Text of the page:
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Escalation of conflict in Myanmar's Rakhine prompts new militant strategic focus

Behind a ban on media access and an internet shutdown across wide swathes of western Rakhine state, the Tatmadaw (Myanmar armed forces) has further escalated its broadest and most intense counter-insurgency campaign since the nation’s independence in 1948.

Involving all three armed services, the current dry season campaign, which began in January, has triggered intense clashes and prompted the Rakhine nationalist Arakan Army (AA) to extend operations from contested northern and central regions of the state into the hitherto quiet south of the western seaboard state, which is strategically located between central Myanmar and the Bay of Bengal.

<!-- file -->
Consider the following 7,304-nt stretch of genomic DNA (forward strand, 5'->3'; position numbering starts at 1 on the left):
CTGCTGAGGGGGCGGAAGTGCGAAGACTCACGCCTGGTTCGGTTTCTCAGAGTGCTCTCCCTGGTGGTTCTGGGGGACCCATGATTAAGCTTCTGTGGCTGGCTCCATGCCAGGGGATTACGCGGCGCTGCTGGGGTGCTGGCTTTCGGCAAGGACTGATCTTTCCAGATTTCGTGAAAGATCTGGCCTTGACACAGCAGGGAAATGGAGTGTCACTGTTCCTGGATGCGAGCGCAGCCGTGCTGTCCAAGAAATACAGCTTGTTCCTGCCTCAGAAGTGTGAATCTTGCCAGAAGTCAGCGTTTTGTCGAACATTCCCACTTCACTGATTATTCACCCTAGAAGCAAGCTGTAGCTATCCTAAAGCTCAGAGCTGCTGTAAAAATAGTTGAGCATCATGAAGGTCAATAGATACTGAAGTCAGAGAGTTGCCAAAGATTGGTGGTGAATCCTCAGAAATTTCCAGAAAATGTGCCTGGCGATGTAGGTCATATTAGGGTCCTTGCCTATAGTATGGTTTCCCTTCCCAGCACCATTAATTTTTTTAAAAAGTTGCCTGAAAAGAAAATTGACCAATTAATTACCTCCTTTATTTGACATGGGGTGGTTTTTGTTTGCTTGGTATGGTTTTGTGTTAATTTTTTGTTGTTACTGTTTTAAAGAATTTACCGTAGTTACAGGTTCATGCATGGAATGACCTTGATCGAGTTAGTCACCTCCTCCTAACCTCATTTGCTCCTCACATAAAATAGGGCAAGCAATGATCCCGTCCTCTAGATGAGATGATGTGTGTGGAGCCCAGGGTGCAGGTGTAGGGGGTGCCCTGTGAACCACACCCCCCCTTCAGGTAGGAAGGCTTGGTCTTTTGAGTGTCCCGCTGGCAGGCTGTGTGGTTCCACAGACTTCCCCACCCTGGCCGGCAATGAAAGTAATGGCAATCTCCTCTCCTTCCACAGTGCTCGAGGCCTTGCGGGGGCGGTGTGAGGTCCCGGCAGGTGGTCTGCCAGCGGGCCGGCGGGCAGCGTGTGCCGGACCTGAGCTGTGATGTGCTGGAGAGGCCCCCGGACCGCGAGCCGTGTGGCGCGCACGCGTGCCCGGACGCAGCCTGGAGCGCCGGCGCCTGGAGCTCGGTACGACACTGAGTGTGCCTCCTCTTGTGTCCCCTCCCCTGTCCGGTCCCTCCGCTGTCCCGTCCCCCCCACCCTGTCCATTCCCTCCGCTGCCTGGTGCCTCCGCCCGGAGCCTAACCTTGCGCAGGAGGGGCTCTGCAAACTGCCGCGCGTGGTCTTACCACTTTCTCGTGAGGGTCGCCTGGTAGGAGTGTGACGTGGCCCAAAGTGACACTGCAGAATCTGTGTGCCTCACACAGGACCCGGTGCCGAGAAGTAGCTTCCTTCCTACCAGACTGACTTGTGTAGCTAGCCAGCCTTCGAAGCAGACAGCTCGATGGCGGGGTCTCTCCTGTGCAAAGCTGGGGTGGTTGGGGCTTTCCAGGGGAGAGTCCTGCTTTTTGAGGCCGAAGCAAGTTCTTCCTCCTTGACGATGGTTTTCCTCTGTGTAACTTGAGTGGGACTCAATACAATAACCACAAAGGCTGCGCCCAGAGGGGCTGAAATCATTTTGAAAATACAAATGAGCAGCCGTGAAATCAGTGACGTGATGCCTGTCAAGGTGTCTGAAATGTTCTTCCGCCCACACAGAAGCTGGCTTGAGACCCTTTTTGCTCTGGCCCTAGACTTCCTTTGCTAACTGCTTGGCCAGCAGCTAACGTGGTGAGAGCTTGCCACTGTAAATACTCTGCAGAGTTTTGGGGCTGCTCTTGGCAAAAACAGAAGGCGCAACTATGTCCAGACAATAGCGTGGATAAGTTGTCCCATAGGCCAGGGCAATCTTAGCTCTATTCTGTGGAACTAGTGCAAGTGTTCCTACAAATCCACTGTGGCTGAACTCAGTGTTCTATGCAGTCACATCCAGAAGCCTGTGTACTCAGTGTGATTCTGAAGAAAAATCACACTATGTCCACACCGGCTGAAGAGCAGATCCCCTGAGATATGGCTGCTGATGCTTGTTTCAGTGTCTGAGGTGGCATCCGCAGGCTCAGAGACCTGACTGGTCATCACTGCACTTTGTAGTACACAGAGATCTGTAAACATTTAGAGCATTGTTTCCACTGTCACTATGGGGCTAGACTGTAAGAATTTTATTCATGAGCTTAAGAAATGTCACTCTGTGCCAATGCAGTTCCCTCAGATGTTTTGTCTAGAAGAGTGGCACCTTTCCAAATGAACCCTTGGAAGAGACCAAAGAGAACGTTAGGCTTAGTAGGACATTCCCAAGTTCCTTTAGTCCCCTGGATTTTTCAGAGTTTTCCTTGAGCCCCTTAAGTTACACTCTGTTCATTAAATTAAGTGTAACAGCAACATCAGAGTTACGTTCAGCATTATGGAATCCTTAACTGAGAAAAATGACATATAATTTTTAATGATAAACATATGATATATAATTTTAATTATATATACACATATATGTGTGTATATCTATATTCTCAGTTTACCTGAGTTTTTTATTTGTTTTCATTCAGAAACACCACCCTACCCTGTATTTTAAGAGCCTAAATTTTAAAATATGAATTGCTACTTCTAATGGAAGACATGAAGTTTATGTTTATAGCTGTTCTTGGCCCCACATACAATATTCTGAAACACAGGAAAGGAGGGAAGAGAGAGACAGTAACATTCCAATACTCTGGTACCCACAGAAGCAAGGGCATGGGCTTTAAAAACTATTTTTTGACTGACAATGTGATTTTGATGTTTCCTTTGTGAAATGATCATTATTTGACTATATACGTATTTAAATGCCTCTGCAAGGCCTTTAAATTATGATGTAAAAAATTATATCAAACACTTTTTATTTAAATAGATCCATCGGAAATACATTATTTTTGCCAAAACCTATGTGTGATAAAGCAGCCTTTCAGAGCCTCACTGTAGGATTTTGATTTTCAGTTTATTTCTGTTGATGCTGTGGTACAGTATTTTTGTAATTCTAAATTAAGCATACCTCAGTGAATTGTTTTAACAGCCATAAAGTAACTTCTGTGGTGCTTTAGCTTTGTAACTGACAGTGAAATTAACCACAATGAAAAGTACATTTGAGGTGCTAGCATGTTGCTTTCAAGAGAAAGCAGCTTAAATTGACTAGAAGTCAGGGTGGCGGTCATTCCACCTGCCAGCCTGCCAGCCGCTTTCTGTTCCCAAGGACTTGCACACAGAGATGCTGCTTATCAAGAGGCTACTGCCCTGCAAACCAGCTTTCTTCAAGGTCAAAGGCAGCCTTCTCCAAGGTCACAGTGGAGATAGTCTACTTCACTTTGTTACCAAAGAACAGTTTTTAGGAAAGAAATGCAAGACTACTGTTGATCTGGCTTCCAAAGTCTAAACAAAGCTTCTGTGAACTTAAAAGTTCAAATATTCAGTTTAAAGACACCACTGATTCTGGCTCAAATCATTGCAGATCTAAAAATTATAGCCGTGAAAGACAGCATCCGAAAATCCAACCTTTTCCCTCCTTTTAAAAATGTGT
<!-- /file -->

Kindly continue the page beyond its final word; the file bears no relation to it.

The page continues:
The Tatmadaw campaign followed a sharp escalation in hostilities in the state during 2019, with the initiative held largely by the AA as the Tatmadaw struggled to meet an unprecedented challenge from a well-organised and widely popular force drawing on grievances driven by decades of poverty and political marginalisation. By the 2019 monsoon season between May and October, the Tatmadaw appeared to have largely regained its balance and established a heavily reinforced presence, albeit frequently contested, over the rural flatlands of north-central Rakhine.

By mid-2019, that process of reinforcement had resulted in 42 locally based battalions under the military’s Ann-based Western Command, bolstered by mobile Tactical Operations Commands (TOC) drawn from six of the 10 centrally commanded Light Infantry Divisions (LID) that constitute the army’s strategic intervention reserve. Comprising three battalions, a TOC is typically a force of approximately 500 troops or the equivalent of an understrength battalion in most other armies. Each LID is made up of three TOCs.

An excerpt from the December 2019 JTIC Myanmar country briefing, highlighting Arakan Army tactics in Myanmar. (Jane’s)

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